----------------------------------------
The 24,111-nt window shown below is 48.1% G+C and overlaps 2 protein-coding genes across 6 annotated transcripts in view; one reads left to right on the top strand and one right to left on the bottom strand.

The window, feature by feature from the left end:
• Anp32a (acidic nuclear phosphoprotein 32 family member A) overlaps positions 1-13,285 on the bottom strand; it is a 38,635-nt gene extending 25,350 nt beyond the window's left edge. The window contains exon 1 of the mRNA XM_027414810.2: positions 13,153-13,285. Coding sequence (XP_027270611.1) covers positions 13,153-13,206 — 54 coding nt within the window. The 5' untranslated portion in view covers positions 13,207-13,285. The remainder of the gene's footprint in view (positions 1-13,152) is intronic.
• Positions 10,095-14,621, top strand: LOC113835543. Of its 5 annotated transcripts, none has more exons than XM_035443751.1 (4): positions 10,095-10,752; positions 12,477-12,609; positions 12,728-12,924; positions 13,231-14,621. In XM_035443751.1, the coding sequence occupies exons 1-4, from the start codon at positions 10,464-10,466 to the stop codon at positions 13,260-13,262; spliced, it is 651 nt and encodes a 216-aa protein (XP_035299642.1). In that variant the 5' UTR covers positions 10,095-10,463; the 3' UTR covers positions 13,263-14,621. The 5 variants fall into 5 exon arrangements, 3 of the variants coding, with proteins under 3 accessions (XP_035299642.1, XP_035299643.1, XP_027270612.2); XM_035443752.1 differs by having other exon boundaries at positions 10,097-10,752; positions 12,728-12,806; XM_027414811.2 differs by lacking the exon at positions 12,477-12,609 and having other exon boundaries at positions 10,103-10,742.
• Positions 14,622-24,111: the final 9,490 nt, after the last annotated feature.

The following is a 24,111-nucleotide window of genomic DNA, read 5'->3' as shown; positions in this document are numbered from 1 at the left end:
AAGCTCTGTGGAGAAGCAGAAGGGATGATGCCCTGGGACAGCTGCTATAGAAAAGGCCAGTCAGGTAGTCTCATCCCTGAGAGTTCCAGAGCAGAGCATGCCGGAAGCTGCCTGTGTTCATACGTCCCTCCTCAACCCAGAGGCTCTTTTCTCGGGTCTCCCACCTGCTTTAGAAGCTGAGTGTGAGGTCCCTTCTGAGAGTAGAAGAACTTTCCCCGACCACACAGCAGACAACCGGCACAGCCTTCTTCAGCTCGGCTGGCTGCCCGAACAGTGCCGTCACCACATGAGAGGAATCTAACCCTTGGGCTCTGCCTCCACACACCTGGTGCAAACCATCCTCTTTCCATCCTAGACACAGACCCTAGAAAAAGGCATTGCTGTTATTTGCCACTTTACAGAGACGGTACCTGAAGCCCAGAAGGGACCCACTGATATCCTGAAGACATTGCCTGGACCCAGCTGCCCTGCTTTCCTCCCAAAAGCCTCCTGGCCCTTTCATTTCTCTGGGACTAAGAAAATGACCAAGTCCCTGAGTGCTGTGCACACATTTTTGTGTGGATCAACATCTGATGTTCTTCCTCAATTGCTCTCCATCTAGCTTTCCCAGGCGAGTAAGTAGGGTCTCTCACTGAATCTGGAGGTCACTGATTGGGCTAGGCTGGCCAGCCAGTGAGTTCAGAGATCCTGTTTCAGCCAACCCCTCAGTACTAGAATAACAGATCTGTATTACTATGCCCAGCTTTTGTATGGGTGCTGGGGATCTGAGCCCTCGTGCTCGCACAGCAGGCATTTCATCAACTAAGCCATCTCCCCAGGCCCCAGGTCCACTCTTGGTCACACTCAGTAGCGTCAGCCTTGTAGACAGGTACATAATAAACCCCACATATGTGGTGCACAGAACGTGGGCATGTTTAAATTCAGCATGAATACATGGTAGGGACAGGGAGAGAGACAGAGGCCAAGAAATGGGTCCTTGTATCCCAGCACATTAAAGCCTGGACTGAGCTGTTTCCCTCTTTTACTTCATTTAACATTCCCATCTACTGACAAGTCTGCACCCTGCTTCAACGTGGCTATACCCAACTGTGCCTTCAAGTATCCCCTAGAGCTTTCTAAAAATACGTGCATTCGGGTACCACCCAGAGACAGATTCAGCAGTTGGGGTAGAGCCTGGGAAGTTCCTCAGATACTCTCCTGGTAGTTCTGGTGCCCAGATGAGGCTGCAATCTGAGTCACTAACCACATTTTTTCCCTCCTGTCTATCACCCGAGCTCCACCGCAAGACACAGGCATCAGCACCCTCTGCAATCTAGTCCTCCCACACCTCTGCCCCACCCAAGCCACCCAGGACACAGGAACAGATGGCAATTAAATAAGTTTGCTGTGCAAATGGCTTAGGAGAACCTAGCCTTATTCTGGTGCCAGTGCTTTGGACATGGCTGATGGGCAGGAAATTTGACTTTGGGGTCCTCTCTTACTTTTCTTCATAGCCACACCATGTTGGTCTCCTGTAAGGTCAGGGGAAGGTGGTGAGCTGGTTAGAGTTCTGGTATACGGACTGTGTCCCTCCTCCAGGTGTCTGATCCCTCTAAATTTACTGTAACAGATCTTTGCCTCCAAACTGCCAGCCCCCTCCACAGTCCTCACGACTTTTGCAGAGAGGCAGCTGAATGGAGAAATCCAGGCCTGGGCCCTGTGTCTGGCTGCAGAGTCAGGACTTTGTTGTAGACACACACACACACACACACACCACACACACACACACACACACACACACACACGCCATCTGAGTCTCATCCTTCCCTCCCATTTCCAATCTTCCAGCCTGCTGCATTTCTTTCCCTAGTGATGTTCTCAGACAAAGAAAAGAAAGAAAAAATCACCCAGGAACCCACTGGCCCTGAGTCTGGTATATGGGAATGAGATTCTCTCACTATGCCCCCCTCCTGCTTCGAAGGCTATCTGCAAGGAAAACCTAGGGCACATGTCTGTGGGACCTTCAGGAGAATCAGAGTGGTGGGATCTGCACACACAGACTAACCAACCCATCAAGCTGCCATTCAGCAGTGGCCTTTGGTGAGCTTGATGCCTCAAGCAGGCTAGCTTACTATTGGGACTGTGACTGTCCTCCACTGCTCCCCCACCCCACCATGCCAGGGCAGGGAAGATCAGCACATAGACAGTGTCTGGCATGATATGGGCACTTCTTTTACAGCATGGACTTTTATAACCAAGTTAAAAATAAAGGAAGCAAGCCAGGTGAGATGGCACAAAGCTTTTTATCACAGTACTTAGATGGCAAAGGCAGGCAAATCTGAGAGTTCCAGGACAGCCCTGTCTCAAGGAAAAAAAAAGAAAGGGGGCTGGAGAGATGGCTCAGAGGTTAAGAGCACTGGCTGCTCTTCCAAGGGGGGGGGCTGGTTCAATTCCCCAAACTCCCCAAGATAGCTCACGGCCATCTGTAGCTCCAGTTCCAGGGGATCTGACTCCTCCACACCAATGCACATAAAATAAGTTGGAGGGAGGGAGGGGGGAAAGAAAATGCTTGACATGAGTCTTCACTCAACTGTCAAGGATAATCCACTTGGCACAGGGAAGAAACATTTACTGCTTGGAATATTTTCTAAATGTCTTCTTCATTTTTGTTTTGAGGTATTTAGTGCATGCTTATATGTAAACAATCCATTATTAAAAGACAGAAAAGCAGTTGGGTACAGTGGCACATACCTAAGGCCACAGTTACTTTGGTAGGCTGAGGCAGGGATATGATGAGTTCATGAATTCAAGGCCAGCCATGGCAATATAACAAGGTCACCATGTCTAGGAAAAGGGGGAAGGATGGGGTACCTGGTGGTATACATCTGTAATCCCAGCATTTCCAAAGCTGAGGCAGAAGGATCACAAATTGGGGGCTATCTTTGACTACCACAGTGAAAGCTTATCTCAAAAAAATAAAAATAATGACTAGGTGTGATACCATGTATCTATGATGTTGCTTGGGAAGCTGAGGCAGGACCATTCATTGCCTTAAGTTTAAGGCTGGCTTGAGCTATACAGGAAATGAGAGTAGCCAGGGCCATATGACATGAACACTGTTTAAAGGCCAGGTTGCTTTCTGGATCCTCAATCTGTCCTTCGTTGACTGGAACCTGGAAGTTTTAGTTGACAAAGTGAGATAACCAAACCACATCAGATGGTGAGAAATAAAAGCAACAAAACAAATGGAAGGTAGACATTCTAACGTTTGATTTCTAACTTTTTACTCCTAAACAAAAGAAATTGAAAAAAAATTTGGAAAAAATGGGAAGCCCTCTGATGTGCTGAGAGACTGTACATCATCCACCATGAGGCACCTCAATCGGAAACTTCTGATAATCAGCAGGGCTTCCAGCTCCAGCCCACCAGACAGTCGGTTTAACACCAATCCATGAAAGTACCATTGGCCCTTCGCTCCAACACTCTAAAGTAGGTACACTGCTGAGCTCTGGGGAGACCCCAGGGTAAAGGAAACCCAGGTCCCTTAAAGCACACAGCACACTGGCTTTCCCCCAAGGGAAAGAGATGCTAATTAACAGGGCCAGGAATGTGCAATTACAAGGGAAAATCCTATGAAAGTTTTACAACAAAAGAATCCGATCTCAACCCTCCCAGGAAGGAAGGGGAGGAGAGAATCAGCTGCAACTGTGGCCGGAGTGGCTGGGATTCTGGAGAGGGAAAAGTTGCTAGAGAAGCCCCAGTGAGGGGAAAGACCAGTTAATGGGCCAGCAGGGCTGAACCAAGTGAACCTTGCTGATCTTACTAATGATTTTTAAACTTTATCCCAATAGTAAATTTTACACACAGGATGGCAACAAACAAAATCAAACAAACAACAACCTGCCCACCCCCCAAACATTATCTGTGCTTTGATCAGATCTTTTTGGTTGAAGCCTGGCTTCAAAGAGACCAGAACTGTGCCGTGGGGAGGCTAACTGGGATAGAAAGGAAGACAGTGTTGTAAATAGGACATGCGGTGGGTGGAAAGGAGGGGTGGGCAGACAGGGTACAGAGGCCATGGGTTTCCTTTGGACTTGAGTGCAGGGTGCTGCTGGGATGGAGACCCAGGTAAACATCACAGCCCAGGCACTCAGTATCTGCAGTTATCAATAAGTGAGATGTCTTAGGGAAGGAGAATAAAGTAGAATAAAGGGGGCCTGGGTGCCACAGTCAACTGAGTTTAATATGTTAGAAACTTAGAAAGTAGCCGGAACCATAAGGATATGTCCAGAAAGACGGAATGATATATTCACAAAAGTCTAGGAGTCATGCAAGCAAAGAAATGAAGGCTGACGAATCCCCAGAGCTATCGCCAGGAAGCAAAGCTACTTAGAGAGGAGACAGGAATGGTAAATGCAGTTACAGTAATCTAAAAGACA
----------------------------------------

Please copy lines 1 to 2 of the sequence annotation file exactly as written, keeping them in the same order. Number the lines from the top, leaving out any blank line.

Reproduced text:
The 24,111-nt window shown below is 48.1% G+C and overlaps 2 protein-coding genes across 6 annotated transcripts in view; one reads left to right on the top strand and one right to left on the bottom strand.

The window, feature by feature from the left end: